• Any covenants or stipulations contained in your deeds. If you have a flat or leasehold property it’s quite common to see a stipulation that you’re not allowed to sub-let or it may require the consent of the freeholder or original developer
  • Again, if you have a flat, any regulations that may be in place with the other flats and management company
  • Planning permission or local authority. Certain areas of towns and cities have strict conditions as to letting which can affect houses of multiple occupation and sub-letting

More commonly known as a house share, it’s a property that’s rented to at least three people who aren’t from the same family, but share the facilities - the bathroom and kitchen for example.

As a landlord, you’ll need to know whether the property has planning permission, a licence (if renting to more than three people in one property who aren’t family members, although this number changes depending on location) and whether there’s a fire alarm system to name a few. You should speak to a solicitor to understand exactly what you’ll need to check for as it can differ depending on the area on where you’re buying.

We always provide a written quotation at the outset of a transaction, based on the information provided to us at that time so that you know where you stand and to ensure that there’s no misunderstanding between us at a later time.

In the case of residential conveyancing, we’re usually able to offer a fixed fee for our time. We’ll quote a fixed fee for the work normally undertaken in a standard case and will include a list of additional fixed fees that we would charge if you require additional work to be undertaken. Examples of this would be arranging a Title Indemnity Policy, Help To Buy ISA, preparing a Trust Deed or dealing with a Deed of Covenant. We may also be prepared to work on a “No Sale No Fee” basis – please ask about this if it’s of interest to you.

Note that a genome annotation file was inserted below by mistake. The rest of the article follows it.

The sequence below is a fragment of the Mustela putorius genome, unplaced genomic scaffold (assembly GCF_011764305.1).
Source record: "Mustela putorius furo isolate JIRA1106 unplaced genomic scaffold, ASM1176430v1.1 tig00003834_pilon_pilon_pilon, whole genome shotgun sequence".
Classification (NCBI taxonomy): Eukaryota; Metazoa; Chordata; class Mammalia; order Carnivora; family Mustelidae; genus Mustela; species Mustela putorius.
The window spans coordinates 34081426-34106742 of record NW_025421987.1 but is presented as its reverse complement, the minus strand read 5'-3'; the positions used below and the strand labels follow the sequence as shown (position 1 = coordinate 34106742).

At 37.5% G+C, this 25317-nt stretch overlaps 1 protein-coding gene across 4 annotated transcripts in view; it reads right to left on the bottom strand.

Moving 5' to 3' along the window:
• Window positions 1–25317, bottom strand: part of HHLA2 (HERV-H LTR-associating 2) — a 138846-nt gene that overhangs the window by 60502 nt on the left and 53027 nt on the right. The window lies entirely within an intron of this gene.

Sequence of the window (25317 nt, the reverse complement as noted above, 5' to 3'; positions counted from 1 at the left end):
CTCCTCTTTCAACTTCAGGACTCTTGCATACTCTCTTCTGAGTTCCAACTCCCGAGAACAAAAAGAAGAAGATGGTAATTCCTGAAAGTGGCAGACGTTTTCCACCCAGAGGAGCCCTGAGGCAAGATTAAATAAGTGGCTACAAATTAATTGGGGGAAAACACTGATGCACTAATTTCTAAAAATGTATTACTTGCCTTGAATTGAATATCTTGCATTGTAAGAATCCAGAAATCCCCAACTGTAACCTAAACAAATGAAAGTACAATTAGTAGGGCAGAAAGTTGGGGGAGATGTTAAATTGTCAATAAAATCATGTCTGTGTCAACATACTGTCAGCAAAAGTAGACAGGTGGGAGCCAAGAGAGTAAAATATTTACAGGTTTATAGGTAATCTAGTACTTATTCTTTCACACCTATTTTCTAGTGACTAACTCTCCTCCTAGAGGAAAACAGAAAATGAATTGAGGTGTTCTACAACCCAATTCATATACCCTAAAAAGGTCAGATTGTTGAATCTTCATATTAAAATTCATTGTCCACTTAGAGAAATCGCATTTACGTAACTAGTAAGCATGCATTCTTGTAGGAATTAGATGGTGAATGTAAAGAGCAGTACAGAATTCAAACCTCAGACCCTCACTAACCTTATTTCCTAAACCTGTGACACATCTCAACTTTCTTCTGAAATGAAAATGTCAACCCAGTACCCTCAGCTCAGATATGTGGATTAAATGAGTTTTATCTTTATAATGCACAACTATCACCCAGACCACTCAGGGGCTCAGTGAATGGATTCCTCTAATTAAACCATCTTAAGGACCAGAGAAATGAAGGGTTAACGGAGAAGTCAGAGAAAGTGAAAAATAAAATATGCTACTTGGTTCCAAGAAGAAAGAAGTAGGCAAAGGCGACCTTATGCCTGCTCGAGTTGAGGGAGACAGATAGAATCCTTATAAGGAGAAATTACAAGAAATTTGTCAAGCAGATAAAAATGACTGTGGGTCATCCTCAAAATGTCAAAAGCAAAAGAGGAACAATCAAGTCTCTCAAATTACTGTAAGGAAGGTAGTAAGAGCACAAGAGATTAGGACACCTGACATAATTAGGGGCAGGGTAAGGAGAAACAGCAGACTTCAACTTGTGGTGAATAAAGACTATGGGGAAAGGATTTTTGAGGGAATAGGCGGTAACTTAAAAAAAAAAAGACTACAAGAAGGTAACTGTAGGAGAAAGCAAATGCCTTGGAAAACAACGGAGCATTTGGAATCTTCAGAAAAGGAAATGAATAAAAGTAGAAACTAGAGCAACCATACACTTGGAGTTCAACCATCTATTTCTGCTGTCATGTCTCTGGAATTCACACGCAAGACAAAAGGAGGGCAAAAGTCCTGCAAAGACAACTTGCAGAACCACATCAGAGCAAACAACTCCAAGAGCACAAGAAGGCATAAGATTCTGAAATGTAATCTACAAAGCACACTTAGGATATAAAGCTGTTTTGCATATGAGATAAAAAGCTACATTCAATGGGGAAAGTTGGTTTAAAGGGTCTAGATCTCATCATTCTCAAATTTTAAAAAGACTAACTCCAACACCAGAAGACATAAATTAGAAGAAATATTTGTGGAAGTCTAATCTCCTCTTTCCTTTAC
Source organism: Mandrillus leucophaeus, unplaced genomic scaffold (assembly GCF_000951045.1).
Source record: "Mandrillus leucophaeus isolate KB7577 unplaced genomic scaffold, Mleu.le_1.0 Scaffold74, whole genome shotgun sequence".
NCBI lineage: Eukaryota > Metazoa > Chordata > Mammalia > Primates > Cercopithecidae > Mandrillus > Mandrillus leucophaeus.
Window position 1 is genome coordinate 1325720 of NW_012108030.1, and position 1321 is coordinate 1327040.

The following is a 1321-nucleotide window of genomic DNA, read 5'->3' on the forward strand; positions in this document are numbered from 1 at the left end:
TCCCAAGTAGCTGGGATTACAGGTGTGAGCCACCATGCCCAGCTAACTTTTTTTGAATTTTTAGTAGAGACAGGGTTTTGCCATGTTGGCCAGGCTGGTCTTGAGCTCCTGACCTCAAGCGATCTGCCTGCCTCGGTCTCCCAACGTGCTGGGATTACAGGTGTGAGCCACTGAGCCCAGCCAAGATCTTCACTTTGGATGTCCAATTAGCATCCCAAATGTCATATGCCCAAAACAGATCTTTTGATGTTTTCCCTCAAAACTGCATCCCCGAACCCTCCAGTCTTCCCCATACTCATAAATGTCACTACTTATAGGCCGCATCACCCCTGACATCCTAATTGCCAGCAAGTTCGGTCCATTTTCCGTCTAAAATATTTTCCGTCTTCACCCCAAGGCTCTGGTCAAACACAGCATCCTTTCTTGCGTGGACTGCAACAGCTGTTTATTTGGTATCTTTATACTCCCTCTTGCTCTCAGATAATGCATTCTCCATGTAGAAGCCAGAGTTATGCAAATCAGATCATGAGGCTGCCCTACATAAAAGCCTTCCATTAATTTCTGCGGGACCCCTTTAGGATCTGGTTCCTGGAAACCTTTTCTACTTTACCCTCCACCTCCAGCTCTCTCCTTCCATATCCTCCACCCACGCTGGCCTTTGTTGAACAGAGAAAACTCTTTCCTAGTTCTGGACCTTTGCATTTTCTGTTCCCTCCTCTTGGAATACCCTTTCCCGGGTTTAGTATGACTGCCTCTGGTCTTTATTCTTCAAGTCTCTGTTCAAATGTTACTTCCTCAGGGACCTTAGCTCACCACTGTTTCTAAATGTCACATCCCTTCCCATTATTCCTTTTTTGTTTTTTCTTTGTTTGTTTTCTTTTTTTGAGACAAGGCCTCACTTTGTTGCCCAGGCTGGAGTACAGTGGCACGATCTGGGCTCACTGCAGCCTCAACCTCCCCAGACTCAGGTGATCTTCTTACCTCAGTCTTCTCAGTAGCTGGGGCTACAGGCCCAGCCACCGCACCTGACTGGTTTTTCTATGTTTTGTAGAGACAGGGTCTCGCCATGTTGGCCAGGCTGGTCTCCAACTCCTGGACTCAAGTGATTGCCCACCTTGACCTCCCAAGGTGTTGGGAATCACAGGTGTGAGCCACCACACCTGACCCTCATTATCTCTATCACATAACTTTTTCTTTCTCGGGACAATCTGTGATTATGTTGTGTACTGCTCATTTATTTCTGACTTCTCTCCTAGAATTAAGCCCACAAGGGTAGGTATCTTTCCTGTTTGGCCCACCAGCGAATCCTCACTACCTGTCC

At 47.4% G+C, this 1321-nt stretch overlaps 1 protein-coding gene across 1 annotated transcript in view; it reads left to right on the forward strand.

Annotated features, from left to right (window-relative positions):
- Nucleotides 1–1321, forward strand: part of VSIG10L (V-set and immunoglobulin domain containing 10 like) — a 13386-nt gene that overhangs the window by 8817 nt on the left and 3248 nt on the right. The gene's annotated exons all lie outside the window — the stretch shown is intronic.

We’ll always honour the fixed fee unless the information relied upon by us at the time of the estimate was incorrect, or it subsequently becomes apparent that there’s an issue that will significantly affect the amount of time that has to be spent. In either case, we’ll notify you of any such development before we proceed further.

Examples of circumstances that might change the cost would be if the property is a flat, not a house as you initially informed us. Or, if a lease extension is required or if the ownership is defective and remedial action is needed.

For a free quote and breakdown of related disbursements known at this time please use our quote enquiry form.

In addition to receiving instructions direct from buyers and sellers, we also work alongside brokers, referrers and property agents who refer clients to us. If we have agreed to pay to them a referral fee for recommending us to act for you, then we’ll disclose the amount to you and we’ll pay the amount involved to the referrer out of our fee.